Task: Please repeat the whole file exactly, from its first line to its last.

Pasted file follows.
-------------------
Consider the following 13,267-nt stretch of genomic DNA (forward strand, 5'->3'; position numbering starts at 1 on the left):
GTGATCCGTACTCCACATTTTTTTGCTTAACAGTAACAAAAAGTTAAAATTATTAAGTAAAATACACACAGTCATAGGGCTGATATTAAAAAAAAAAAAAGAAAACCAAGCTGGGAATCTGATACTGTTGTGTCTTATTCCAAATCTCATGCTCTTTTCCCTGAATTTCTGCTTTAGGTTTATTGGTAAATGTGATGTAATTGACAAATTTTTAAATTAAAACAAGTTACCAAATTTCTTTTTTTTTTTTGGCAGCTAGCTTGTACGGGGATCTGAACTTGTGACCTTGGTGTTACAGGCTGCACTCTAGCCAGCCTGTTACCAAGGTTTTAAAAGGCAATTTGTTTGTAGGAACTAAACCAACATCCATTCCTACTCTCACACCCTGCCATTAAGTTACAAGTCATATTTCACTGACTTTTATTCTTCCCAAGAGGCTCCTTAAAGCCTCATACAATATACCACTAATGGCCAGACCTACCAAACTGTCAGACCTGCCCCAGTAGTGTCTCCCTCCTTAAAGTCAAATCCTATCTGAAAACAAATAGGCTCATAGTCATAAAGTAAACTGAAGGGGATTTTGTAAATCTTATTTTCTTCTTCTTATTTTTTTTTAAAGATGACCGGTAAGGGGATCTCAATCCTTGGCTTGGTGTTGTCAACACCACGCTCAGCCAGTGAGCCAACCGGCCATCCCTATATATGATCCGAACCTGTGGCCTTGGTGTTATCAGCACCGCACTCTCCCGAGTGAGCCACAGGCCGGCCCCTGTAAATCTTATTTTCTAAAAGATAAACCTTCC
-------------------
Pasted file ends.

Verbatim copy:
Consider the following 13,267-nt stretch of genomic DNA (forward strand, 5'->3'; position numbering starts at 1 on the left):
GTGATCCGTACTCCACATTTTTTTGCTTAACAGTAACAAAAAGTTAAAATTATTAAGTAAAATACACACAGTCATAGGGCTGATATTAAAAAAAAAAAAAGAAAACCAAGCTGGGAATCTGATACTGTTGTGTCTTATTCCAAATCTCATGCTCTTTTCCCTGAATTTCTGCTTTAGGTTTATTGGTAAATGTGATGTAATTGACAAATTTTTAAATTAAAACAAGTTACCAAATTTCTTTTTTTTTTTTGGCAGCTAGCTTGTACGGGGATCTGAACTTGTGACCTTGGTGTTACAGGCTGCACTCTAGCCAGCCTGTTACCAAGGTTTTAAAAGGCAATTTGTTTGTAGGAACTAAACCAACATCCATTCCTACTCTCACACCCTGCCATTAAGTTACAAGTCATATTTCACTGACTTTTATTCTTCCCAAGAGGCTCCTTAAAGCCTCATACAATATACCACTAATGGCCAGACCTACCAAACTGTCAGACCTGCCCCAGTAGTGTCTCCCTCCTTAAAGTCAAATCCTATCTGAAAACAAATAGGCTCATAGTCATAAAGTAAACTGAAGGGGATTTTGTAAATCTTATTTTCTTCTTCTTATTTTTTTTTAAAGATGACCGGTAAGGGGATCTCAATCCTTGGCTTGGTGTTGTCAACACCACGCTCAGCCAGTGAGCCAACCGGCCATCCCTATATATGATCCGAACCTGTGGCCTTGGTGTTATCAGCACCGCACTCTCCCGAGTGAGCCACAGGCCGGCCCCTGTAAATCTTATTTTCTAAAAGATAAACCTTCC